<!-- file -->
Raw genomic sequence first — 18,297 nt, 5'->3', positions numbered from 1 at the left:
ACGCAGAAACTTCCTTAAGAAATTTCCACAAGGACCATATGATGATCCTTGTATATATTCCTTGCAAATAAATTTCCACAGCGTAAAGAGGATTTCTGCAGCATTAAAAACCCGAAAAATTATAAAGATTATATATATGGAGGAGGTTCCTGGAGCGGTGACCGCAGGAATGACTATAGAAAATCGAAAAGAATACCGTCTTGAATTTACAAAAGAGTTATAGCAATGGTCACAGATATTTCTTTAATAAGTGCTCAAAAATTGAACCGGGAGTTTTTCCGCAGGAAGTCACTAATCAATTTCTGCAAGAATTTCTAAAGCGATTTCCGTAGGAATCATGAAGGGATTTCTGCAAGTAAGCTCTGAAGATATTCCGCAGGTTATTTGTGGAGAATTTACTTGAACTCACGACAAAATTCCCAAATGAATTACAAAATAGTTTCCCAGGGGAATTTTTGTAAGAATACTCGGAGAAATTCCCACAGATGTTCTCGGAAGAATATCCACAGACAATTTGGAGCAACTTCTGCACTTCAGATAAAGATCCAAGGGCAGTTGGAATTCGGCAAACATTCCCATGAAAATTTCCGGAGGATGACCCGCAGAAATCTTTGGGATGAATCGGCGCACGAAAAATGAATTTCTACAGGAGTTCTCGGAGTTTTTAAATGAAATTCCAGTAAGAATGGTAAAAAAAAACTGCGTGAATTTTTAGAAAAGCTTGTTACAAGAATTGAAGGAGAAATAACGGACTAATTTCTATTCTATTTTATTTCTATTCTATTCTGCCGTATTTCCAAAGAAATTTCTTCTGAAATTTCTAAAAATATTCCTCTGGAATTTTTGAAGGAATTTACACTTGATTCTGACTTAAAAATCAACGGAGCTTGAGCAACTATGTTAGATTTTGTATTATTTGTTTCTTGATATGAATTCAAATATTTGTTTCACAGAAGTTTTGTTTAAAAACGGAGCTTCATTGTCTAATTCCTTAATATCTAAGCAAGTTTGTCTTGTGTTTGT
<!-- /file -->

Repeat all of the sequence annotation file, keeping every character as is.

Raw genomic sequence first — 18,297 nt, 5'->3', positions numbered from 1 at the left:
ACGCAGAAACTTCCTTAAGAAATTTCCACAAGGACCATATGATGATCCTTGTATATATTCCTTGCAAATAAATTTCCACAGCGTAAAGAGGATTTCTGCAGCATTAAAAACCCGAAAAATTATAAAGATTATATATATGGAGGAGGTTCCTGGAGCGGTGACCGCAGGAATGACTATAGAAAATCGAAAAGAATACCGTCTTGAATTTACAAAAGAGTTATAGCAATGGTCACAGATATTTCTTTAATAAGTGCTCAAAAATTGAACCGGGAGTTTTTCCGCAGGAAGTCACTAATCAATTTCTGCAAGAATTTCTAAAGCGATTTCCGTAGGAATCATGAAGGGATTTCTGCAAGTAAGCTCTGAAGATATTCCGCAGGTTATTTGTGGAGAATTTACTTGAACTCACGACAAAATTCCCAAATGAATTACAAAATAGTTTCCCAGGGGAATTTTTGTAAGAATACTCGGAGAAATTCCCACAGATGTTCTCGGAAGAATATCCACAGACAATTTGGAGCAACTTCTGCACTTCAGATAAAGATCCAAGGGCAGTTGGAATTCGGCAAACATTCCCATGAAAATTTCCGGAGGATGACCCGCAGAAATCTTTGGGATGAATCGGCGCACGAAAAATGAATTTCTACAGGAGTTCTCGGAGTTTTTAAATGAAATTCCAGTAAGAATGGTAAAAAAAAACTGCGTGAATTTTTAGAAAAGCTTGTTACAAGAATTGAAGGAGAAATAACGGACTAATTTCTATTCTATTTTATTTCTATTCTATTCTGCCGTATTTCCAAAGAAATTTCTTCTGAAATTTCTAAAAATATTCCTCTGGAATTTTTGAAGGAATTTACACTTGATTCTGACTTAAAAATCAACGGAGCTTGAGCAACTATGTTAGATTTTGTATTATTTGTTTCTTGATATGAATTCAAATATTTGTTTCACAGAAGTTTTGTTTAAAAACGGAGCTTCATTGTCTAATTCCTTAATATCTAAGCAAGTTTGTCTTGTGTTTGT